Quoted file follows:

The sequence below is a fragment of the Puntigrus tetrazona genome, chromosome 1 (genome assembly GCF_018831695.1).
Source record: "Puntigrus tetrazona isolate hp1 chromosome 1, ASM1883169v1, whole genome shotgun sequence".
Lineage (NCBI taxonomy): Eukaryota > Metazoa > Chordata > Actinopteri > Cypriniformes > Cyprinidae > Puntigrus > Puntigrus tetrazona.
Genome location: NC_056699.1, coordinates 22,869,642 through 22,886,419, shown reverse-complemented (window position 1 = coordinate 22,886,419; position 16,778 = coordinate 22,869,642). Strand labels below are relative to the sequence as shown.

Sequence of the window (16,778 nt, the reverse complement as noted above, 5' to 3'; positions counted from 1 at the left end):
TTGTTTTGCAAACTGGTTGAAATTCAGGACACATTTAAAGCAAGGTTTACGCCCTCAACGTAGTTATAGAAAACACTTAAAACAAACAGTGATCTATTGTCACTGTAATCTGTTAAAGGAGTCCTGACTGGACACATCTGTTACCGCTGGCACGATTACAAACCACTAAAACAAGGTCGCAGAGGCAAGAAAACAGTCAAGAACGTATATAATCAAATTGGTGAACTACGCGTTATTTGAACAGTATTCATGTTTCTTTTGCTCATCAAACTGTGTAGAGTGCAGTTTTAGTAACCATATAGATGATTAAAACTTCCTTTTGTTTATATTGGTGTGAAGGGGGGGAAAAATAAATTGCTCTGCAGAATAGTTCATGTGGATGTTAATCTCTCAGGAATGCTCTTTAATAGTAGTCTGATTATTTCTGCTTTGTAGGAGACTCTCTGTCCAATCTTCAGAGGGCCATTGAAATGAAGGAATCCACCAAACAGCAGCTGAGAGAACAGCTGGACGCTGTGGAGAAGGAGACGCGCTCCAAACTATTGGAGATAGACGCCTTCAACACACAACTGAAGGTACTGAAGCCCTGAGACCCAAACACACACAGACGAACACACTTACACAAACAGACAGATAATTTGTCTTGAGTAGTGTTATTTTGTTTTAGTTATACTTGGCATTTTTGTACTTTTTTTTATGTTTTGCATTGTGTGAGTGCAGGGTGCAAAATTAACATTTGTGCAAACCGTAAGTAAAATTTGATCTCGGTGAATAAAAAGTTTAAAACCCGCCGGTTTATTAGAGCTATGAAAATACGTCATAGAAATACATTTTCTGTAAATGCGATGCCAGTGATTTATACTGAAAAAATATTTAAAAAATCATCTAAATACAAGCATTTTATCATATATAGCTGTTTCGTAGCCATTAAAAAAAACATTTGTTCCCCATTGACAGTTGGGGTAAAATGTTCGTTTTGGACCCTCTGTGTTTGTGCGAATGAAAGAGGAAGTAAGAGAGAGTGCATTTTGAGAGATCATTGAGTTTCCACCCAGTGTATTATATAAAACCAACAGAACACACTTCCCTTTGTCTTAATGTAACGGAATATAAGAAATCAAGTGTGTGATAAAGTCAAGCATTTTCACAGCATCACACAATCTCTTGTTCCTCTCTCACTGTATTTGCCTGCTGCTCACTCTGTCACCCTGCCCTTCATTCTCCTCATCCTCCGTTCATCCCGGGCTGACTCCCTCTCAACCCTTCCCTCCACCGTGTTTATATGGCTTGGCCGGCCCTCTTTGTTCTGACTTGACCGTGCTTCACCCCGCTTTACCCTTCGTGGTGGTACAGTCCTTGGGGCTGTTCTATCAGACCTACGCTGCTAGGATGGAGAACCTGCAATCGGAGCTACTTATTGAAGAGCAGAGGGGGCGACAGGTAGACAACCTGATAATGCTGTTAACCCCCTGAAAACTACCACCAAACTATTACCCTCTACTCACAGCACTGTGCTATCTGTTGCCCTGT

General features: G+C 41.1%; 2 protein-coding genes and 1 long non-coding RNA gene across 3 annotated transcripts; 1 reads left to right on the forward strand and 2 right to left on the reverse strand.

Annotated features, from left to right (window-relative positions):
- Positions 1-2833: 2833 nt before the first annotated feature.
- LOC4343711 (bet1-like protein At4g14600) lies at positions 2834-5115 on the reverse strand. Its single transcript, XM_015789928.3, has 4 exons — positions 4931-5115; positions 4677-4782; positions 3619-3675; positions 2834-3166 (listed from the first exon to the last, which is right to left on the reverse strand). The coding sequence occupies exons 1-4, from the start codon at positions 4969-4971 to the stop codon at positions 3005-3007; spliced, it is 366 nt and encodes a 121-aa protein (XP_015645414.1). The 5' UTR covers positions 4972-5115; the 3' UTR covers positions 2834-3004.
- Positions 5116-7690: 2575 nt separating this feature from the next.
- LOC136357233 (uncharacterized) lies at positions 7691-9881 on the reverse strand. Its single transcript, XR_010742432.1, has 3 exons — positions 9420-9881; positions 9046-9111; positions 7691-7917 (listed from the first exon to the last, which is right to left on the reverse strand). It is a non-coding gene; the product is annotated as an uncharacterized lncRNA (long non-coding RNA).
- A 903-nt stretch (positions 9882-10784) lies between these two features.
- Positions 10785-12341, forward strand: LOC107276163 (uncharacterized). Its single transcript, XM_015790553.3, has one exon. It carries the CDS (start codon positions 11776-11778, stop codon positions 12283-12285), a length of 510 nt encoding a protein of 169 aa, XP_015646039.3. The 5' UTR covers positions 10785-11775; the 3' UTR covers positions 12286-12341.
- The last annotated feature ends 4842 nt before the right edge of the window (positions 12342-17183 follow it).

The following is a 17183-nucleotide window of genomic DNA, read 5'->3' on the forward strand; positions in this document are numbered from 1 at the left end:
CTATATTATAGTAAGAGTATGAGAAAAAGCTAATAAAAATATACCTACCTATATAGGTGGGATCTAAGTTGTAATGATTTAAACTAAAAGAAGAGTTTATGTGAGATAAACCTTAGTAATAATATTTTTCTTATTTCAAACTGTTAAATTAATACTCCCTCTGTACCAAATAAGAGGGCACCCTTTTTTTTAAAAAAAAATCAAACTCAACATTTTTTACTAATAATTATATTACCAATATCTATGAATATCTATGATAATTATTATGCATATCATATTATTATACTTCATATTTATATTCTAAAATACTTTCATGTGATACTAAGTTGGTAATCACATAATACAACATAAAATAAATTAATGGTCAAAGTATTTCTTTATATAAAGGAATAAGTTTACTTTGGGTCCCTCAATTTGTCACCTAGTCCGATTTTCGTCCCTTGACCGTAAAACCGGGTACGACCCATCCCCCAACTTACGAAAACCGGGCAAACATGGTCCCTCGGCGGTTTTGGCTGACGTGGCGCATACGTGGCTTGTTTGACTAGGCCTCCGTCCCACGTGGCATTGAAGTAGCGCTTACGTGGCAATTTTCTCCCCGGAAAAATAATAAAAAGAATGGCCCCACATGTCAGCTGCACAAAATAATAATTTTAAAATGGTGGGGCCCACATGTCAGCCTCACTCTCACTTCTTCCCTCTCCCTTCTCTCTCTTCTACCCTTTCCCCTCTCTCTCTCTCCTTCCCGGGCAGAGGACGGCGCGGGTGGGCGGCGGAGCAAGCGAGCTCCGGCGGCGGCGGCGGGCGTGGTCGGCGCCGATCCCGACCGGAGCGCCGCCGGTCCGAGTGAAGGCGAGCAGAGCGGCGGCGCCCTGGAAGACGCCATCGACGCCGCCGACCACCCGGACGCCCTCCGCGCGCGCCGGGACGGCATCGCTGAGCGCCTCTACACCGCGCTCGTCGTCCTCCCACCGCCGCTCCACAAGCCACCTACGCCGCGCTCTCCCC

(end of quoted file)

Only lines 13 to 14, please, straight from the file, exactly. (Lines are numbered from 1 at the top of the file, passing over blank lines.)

- A 903-nt stretch (positions 9882-10784) lies between these two features.
- Positions 10785-12341, forward strand: LOC107276163 (uncharacterized). Its single transcript, XM_015790553.3, has one exon. It carries the CDS (start codon positions 11776-11778, stop codon positions 12283-12285), a length of 510 nt encoding a protein of 169 aa, XP_015646039.3. The 5' UTR covers positions 10785-11775; the 3' UTR covers positions 12286-12341.